Fairfax County moved closer Tuesday to finalizing a partnership with two developers to turn the old Lorton Prison into a mixed-use community, according to a news release from the county.
- June 3 public hearing authorized on an agreement to redevelop the old Lorton Prison into a mixed use community.
- Agreement with Alexander Company and Elm Street governs scope of development, timing and ownership, preservation and reuse of the historic buildings.
- County will share the site’s new infrastructure costs with the developers, contributing an estimated $12.7 million over four years.
The Board of Supervisors authorized a June 3 public hearing on the master development agreement with The Alexander Company, known for their expertise in adaptive reuse of historic buildings, and Elm Street, a local residential developer. This hearing is the first step needed to approve the deal, and the board is anticipated to take action on the agreement later this summer.
This legal agreement guides how the companies will develop the former, 80-acre prison site, now called the Laurel Hill Adaptive Reuse Area. It also lays out the timing for construction and ownership for the land and the preservation and reuse of the historic buildings.
Notably, it commits the county and the developers to share a portion of the cost for the new site infrastructure needed for adaptive reuse. The county’s projected share for infrastructure costs totals $12.7 million spread over four years.
Alexander and Elm Street will build the site’s infrastructure, rehabilitate the existing buildings, and construct new housing and retail. The companies will be responsible for all maintenance, operations and taxes.
The former prison buildings are historically protected. Agreements with federal, state and local preservation groups direct the county to explore the adaptive reuse and preservation of the former prison. Preserved and reused buildings will include dormitories, cell blocks, guard towers, prison walls, guard’s quarters, a chapel, and the on-site power plant. These buildings will be converted into housing, retail, office and civic or community space.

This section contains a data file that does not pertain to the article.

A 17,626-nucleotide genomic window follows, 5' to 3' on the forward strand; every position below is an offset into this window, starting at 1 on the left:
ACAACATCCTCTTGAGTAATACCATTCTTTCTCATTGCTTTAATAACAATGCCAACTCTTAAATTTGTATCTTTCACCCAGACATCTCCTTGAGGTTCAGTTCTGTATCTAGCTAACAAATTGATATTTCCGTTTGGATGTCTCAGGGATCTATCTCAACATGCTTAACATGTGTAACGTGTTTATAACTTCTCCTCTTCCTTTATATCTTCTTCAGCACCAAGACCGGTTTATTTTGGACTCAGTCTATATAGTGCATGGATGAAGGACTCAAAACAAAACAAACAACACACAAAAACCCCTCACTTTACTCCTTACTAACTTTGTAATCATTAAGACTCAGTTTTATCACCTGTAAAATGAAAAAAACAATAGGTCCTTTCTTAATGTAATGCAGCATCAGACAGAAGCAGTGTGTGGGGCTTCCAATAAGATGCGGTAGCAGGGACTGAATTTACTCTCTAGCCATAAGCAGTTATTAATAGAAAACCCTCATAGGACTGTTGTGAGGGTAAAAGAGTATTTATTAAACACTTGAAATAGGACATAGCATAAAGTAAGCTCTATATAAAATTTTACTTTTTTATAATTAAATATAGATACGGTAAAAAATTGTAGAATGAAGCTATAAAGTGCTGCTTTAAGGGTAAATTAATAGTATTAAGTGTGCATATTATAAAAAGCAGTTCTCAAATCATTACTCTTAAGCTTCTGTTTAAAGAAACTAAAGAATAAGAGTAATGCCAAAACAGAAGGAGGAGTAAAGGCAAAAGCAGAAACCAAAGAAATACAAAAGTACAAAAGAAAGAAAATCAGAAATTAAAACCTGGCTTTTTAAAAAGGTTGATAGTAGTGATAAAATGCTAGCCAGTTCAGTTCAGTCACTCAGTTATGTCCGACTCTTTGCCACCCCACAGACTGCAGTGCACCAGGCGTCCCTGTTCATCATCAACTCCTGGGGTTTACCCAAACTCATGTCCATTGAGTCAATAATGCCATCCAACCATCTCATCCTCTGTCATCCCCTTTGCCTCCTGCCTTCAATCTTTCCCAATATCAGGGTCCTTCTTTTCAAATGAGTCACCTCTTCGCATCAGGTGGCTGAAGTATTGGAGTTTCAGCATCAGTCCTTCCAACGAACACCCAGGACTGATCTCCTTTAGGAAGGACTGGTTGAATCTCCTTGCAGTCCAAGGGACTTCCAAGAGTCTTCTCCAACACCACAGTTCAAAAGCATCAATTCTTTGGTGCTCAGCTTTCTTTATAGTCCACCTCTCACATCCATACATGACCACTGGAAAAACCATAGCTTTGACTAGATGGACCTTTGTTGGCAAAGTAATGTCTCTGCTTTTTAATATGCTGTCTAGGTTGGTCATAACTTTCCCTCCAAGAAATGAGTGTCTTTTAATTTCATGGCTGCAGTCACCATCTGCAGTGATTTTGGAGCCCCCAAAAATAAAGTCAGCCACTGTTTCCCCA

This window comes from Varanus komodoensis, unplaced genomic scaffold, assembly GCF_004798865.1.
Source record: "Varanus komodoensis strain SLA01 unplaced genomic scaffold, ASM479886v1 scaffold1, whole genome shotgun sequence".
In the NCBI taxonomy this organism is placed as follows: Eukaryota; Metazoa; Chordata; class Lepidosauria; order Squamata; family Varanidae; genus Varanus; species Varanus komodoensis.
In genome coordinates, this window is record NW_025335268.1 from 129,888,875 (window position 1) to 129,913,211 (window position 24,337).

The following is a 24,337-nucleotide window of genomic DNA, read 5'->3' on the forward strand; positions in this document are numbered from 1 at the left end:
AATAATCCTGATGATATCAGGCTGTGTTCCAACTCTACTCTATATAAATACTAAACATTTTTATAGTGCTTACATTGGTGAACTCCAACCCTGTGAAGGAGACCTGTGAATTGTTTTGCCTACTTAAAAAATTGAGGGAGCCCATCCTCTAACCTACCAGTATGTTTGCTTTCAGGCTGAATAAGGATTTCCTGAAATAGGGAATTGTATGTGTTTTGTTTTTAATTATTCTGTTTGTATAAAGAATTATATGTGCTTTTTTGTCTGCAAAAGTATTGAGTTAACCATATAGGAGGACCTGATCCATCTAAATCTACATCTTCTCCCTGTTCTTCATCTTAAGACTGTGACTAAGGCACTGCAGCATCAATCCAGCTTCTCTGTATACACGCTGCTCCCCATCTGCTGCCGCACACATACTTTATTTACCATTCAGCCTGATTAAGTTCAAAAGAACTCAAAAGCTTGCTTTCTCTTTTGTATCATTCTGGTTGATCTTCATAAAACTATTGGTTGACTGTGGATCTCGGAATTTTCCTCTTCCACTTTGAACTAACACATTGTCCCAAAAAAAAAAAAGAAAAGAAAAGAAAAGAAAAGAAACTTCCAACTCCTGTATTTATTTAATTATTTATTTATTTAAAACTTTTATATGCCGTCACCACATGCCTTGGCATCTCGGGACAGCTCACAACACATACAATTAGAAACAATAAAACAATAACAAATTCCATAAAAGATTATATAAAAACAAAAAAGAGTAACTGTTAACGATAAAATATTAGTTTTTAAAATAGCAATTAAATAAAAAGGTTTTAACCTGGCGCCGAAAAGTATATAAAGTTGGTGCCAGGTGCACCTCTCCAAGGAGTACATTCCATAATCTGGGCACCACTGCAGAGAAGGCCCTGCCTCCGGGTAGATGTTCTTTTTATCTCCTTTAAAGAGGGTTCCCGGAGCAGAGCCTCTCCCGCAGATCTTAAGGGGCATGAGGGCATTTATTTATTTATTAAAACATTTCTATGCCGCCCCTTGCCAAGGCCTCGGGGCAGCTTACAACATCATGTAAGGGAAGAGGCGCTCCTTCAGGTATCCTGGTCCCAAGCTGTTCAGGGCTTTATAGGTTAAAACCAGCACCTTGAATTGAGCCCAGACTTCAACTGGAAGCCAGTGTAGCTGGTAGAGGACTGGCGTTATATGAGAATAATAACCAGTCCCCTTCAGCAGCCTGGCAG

The plan to redevelop the Laurel Hill Adaptive Reuse Area calls for up to:
- 412 market-rate residential units, including up to 225 apartments, 157 townhomes, 6 condos and 24 single family homes
- 110,000 square feet of retail and office space
- 20,000 square feet in civic or community space
The project is divided into two development phases. The first phase encompasses the site’s former reformatory area, including the dormitories, industrial shop buildings, dining hall, chapel, power plant, and new construction.
Starting this October, 165 apartments, including 44 affordable units, will be built in these preserved buildings, along with 107 new homes. Construction on the apartments is expected to be finished in October 2016, and the new homes are slated for completion in 2020.
The project’s second phase, which is expected to begin in October 2016 and finish in 2022 depending on market conditions, will redevelop the former penitentiary area. Buildings in this area include a dining hall and six, two-story cell blocks that will be adaptively reused as retail and office space. The plans also call for new construction in this area, offering up to 49,000 square feet in commercial and retail space. In addition, the remainder of the new construction– 74 townhomes–will be completed in this phase.
In exchange for redeveloping the site, the county will lease most of the land and buildings to the developers rent-free for 99 years; the portion of the property developed as for-sale residential will be conveyed by deed.
Fairfax County acquired the former prison property, a total of approximately 2,323 acres, in July 2002. A portion of the former prison property, including the Laurel Hill Adaptive Reuse Area, is listed on the National Register of Historic Places.
The Laurel Hill Adaptive Reuse Area Master Plan was approved by the Board of Supervisors in 2010, after a 2-year master planning effort by the county and The Alexander Company. In March 2014, the Planning Commission recommended approval of the rezoning for the site pursuant to the Master Plan recommendations. The Board of Supervisors will also hold a public hearing for the rezoning on June 3.